NSW Labor boss Kaila Murnain has been suspended after she told ICAC she was told to 'forget' about a revelation the party may have accepted an illegal donation.
NSW Labor boss Kaila Murnain has been suspended after explosively telling an anti-corruption inquiry she knew about a potential illegal donation made to the ALP.
Senior party officials held an emergency meeting on Wednesday night after NSW Labor leader Jodi McKay said she had lost confidence in the general secretary's judgment and called on the party to suspend her.
NSW Labor resolved to suspend Ms Murnain from her position at the late-night meeting.
Ms Murnain earlier in the day told the Independent Commission Against Corruption that in September 2016 upper house MP Ernest Wong told her Huang Xiangmo - who was a prohibited donor - had donated to the state Labor party.
She said Mr Wong was "distressed and agitated" when he told her a person who said they had donated money to the state party had not actually done so and the money had instead come from Mr Huang.
The now former NSW Labor boss urged Mr Wong several times to get the person to come forward, the inquiry heard.
Ms Murnain said she couldn't remember the donation amount but connected it to the money raised at a 2015 Chinese Friends of Labor dinner which is at the centre of the ICAC inquiry.
"I do remember stepping back and realising what all this meant. That a significant donor had made a donation to our state campaign account who was a prohibited donor," Ms Murnain told Wednesday's hearing.
After calling then-Labor senator Sam Dastyari for advice, Ms Murnain went to see the party's lawyer Ian Robertson.
Ms Murnain said she told him: "There's been a massive f**k up."
She told the inquiry she was advised to "forget the conversation happened" after she informed the lawyer she believed Mr Wong.
"At the end of the conversation, Ian told me, 'There is no need to do anything from here, don't record this meeting, don't put it in your diary, forget the conversation happened with Ernest and I won't be billing you for this either'," she said.
"And [he said] 'Don't tell anyone about it'. So I literally didn't tell anyone about it."
Ms Murnain said Mr Robertson didn't take any notes and didn't record their meeting.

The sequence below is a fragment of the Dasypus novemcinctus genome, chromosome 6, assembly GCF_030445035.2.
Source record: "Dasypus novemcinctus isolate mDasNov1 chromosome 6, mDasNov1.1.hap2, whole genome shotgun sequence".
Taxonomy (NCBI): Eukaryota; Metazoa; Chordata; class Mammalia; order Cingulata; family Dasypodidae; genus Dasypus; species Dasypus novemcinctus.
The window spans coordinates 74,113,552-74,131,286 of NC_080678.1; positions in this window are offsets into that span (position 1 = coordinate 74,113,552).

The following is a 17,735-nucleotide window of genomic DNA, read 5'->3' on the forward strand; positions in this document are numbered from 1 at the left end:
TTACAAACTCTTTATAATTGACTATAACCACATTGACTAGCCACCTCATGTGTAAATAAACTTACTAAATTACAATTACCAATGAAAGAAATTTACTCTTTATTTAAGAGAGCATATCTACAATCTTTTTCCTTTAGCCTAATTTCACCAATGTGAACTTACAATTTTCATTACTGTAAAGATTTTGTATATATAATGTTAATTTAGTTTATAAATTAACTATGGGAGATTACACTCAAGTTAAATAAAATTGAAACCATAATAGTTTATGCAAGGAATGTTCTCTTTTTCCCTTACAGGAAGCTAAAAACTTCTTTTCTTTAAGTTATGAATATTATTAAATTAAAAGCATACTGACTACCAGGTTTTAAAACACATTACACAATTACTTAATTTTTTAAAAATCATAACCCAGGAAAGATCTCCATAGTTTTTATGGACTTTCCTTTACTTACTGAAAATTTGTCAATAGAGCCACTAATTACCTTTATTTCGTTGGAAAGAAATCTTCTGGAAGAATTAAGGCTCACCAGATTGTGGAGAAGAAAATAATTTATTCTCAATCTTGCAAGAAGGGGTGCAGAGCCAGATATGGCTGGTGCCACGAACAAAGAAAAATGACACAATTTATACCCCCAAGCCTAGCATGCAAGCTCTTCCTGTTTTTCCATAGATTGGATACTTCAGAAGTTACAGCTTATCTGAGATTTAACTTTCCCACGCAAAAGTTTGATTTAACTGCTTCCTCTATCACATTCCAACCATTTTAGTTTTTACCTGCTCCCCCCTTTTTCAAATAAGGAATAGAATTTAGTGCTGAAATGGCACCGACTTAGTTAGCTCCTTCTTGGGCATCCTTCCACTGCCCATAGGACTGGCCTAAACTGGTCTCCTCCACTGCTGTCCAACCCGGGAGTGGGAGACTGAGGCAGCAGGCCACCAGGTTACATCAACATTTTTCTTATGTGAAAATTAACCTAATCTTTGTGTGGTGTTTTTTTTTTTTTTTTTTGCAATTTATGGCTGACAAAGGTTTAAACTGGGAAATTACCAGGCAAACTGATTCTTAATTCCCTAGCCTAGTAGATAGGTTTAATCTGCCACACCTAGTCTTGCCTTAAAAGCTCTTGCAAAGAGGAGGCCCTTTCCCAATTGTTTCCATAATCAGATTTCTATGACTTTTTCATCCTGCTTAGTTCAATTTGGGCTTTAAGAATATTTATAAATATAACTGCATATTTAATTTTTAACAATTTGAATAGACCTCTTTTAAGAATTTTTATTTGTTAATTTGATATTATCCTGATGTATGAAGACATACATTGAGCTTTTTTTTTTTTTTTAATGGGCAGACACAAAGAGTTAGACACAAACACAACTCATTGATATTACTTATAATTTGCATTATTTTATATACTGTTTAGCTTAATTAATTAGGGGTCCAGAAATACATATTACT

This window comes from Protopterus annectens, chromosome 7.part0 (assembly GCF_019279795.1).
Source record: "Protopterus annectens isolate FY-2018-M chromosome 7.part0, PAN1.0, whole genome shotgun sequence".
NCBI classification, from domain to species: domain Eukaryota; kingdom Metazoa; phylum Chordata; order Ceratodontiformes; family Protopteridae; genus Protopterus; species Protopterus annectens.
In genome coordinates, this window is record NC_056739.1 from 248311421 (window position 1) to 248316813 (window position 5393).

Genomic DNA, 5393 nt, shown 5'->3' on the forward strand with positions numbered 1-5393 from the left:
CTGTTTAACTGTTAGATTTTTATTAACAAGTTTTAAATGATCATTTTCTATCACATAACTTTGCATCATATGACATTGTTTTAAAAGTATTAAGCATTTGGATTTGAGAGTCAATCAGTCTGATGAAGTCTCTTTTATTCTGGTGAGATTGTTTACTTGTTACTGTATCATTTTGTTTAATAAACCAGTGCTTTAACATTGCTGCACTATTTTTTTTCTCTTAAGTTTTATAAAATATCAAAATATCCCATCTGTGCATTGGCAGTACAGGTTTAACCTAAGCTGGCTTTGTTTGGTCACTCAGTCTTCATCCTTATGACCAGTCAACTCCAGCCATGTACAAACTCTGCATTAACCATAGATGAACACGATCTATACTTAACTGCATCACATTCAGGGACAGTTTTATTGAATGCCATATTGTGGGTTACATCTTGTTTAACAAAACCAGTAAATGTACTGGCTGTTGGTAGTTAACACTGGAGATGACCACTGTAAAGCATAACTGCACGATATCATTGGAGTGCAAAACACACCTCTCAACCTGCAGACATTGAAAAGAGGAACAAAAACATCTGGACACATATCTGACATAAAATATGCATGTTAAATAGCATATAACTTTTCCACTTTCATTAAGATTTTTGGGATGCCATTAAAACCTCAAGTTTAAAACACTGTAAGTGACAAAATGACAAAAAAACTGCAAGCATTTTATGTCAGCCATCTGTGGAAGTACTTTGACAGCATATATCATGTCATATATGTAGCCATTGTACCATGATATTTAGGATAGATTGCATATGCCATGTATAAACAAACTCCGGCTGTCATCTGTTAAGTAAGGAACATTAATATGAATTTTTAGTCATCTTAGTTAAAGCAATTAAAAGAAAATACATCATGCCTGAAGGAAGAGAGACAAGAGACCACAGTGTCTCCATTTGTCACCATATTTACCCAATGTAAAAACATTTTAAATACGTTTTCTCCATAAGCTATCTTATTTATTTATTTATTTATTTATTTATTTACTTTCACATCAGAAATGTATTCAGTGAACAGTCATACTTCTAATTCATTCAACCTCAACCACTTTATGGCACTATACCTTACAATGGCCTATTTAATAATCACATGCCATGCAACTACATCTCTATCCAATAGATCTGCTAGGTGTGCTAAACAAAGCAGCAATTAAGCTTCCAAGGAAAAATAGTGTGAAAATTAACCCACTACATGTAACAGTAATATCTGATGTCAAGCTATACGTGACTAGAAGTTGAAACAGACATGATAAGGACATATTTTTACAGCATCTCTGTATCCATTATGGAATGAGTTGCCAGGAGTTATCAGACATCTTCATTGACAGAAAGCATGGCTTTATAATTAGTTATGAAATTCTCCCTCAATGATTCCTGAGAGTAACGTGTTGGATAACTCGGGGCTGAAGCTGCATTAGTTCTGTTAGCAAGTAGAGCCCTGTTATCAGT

NSW Labor leader Jodi McKay on Wednesday night said she was appalled by the evidence given to the inquiry this week and is stepping in to "clean up the mess".
Ms McKay asked party officials to suspend Ms Murnain as general secretary. Pat Garcia will take over as general secretary.
The inquiry earlier in the week heard Mr Huang allegedly handed $100,000 cash in a plastic Aldi shopping bag to NSW Labor's then-general secretary Jamie Clements a few weeks after the March 2015 CFL dinner.
The money was registered as a series of $5000 donations to NSW Labor and Country Labor by 12 donors most of whom were associated with CFL convenor Jonathan Yee, the inquiry has heard.
ICAC is examining whether Mr Huang - who is now banned from Australia - was the true source of the $100,000 said to have been raised at the dinner.
As a property developer, Mr Huang was prohibited by law from making donations to NSW political parties.
Labor staffer Kenrick Cheah told the NSW Electoral Commission in 2017 that Mr Huang went to the party's Sydney office a few weeks after the CFL dinner and gave Mr Clements the cash-stuffed bag which was later passed on to Mr Cheah.
But when questioned by Mr Clements' lawyer at the inquiry on Tuesday, Mr Cheah admitted he didn't actually see Mr Huang carrying the bag of money.
Ms Murnain is due to continue giving evidence on Thursday.
Mr Dastyari - whose connection with Mr Huang in part led to his political downfall - is also expected to address the inquiry.